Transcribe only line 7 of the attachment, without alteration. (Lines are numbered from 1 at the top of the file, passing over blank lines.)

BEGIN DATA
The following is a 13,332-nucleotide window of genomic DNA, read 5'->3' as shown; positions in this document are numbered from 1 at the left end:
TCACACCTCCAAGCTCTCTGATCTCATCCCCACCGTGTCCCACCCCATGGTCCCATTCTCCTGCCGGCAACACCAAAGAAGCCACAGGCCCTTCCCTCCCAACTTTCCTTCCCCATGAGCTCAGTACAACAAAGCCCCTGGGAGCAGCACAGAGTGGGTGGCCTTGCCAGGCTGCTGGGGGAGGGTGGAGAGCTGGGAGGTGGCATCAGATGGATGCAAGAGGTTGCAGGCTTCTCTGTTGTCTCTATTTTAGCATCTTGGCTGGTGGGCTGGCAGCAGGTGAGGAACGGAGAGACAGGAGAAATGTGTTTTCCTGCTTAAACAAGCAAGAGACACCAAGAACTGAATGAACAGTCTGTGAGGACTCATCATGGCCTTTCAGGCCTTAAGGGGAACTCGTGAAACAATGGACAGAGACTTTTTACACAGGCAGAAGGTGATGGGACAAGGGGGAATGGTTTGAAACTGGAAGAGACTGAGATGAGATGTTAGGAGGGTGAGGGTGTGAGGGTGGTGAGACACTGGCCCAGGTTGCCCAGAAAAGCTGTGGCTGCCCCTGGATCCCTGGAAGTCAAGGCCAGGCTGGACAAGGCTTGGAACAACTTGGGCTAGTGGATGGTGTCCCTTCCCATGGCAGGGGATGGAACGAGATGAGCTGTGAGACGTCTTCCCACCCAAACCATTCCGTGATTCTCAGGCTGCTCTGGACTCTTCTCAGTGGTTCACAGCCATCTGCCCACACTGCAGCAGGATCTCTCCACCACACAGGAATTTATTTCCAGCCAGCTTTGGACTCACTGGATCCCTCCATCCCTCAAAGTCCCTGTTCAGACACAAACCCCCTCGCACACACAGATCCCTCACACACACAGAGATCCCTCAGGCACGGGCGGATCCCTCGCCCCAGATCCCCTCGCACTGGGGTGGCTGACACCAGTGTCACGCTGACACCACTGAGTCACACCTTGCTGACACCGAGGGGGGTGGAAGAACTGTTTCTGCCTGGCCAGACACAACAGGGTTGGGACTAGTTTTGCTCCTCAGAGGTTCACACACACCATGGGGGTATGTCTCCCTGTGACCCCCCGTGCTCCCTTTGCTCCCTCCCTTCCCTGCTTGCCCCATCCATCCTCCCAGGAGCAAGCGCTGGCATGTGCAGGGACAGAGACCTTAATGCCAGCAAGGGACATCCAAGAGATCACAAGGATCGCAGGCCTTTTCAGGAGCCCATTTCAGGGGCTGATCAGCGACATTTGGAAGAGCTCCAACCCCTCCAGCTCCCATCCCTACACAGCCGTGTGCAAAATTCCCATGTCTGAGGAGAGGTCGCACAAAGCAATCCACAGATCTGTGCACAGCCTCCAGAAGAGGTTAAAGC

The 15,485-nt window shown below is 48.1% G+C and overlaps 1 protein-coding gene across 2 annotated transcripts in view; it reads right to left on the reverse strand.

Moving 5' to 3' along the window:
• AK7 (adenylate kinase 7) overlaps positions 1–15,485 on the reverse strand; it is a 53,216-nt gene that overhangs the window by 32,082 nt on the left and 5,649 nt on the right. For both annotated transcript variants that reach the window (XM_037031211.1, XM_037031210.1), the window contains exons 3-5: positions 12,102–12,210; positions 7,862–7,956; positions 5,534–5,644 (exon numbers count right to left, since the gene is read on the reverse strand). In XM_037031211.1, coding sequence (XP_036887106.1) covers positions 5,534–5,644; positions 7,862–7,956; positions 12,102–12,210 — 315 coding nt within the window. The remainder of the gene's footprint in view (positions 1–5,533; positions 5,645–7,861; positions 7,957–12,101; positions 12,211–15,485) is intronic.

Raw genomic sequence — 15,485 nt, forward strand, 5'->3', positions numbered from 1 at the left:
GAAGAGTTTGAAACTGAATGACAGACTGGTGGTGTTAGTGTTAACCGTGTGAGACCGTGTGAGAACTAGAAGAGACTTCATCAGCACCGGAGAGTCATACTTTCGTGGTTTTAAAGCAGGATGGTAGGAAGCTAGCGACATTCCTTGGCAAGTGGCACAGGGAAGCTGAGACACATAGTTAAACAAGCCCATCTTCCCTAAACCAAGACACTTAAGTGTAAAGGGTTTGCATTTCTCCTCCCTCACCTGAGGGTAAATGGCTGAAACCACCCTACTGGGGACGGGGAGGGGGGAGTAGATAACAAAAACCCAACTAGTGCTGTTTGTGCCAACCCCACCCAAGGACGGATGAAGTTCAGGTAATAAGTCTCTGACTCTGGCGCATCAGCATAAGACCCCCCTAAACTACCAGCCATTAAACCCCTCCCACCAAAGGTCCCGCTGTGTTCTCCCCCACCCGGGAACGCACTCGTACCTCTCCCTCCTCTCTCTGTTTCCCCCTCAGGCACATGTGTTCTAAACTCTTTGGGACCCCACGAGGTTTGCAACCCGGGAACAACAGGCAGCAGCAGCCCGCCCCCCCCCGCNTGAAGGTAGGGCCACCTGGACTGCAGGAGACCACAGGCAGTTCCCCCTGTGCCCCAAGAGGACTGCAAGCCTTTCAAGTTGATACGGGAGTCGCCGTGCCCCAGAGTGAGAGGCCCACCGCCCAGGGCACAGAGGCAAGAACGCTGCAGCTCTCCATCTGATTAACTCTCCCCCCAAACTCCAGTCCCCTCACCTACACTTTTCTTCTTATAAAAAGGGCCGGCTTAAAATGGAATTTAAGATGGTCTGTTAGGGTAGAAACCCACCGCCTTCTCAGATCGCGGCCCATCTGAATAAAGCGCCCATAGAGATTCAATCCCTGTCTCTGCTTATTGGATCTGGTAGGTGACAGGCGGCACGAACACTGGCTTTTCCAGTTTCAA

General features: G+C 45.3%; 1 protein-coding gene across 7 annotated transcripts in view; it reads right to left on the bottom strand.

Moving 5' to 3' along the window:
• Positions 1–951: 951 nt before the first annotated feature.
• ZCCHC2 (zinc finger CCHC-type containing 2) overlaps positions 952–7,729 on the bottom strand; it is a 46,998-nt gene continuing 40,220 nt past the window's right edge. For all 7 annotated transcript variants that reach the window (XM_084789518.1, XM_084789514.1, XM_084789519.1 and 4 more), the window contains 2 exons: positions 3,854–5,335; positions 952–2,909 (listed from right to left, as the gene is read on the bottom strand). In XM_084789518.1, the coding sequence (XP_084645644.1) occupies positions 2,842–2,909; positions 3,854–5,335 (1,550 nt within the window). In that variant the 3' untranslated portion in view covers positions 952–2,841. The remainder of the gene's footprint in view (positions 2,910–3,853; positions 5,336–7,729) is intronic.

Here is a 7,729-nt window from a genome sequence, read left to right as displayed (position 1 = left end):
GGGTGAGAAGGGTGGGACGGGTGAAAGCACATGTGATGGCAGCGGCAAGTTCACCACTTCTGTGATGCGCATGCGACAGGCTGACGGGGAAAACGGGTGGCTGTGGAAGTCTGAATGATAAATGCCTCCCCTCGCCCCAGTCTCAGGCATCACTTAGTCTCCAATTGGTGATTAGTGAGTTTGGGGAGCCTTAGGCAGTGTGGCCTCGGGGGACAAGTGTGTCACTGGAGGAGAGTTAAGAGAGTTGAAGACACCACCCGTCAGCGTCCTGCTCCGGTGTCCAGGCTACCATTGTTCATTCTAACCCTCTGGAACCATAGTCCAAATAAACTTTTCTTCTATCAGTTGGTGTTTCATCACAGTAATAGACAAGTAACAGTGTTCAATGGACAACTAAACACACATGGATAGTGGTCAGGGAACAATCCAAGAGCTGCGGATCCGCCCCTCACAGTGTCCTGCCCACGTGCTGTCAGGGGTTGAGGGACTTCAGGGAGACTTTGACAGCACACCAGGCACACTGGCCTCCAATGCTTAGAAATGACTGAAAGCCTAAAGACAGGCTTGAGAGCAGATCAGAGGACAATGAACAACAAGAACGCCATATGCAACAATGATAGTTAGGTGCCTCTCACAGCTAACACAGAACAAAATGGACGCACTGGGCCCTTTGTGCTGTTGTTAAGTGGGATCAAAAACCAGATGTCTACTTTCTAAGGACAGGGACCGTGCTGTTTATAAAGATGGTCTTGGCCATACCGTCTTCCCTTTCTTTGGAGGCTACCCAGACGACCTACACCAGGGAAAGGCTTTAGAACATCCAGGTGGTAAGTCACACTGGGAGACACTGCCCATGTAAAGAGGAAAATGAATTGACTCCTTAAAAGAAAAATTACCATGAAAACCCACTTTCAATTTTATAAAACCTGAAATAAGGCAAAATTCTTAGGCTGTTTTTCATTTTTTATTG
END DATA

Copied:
GAAGAGTTTGAAACTGAATGACAGACTGGTGGTGTTAGTGTTAACCGTGTGAGACCGTGTGAGAACTAGAAGAGACTTCATCAGCACCGGAGAGTCATACTTTCGTGGTTTTAAAGCAGGATGGTAGGAAGCTAGCGACATTCCTTGGCAAGTGGCACAGGGAAGCTGAGACACATAGTTAAACAAGCCCATCTTCCCTAAACCAAGACACTTAAGTGTAAAGGGTTTGCATTTCTCCTCCCTCACCTGAGGGTAAATGGCTGAAACCACCCTACTGGGGACGGGGAGGGGGGAGTAGATAACAAAAACCCAACTAGTGCTGTTTGTGCCAACCCCACCCAAGGACGGATGAAGTTCAGGTAATAAGTCTCTGACTCTGGCGCATCAGCATAAGACCCCCCTAAACTACCAGCCATTAAACCCCTCCCACCAAAGGTCCCGCTGTGTTCTCCCCCACCCGGGAACGCACTCGTACCTCTCCCTCCTCTCTCTGTTTCCCCCTCAGGCACATGTGTTCTAAACTCTTTGGGACCCCACGAGGTTTGCAACCCGGGAACAACAGGCAGCAGCAGCCCGCCCCCCCCCGCNTGAAGGTAGGGCCACCTGGACTGCAGGAGACCACAGGCAGTTCCCCCTGTGCCCCAAGAGGACTGCAAGCCTTTCAAGTTGATACGGGAGTCGCCGTGCCCCAGAGTGAGAGGCCCACCGCCCAGGGCACAGAGGCAAGAACGCTGCAGCTCTCCATCTGATTAACTCTCCCCCCAAACTCCAGTCCCCTCACCTACACTTTTCTTCTTATAAAAAGGGCCGGCTTAAAATGGAATTTAAGATGGTCTGTTAGGGTAGAAACCCACCGCCTTCTCAGATCGCGGCCCATCTGAATAAAGCGCCCATAGAGATTCAATCCCTGTCTCTGCTTATTGGATCTGGTAGGTGACAGGCGGCACGAACACTGGCTTTTCCAGTTTCAA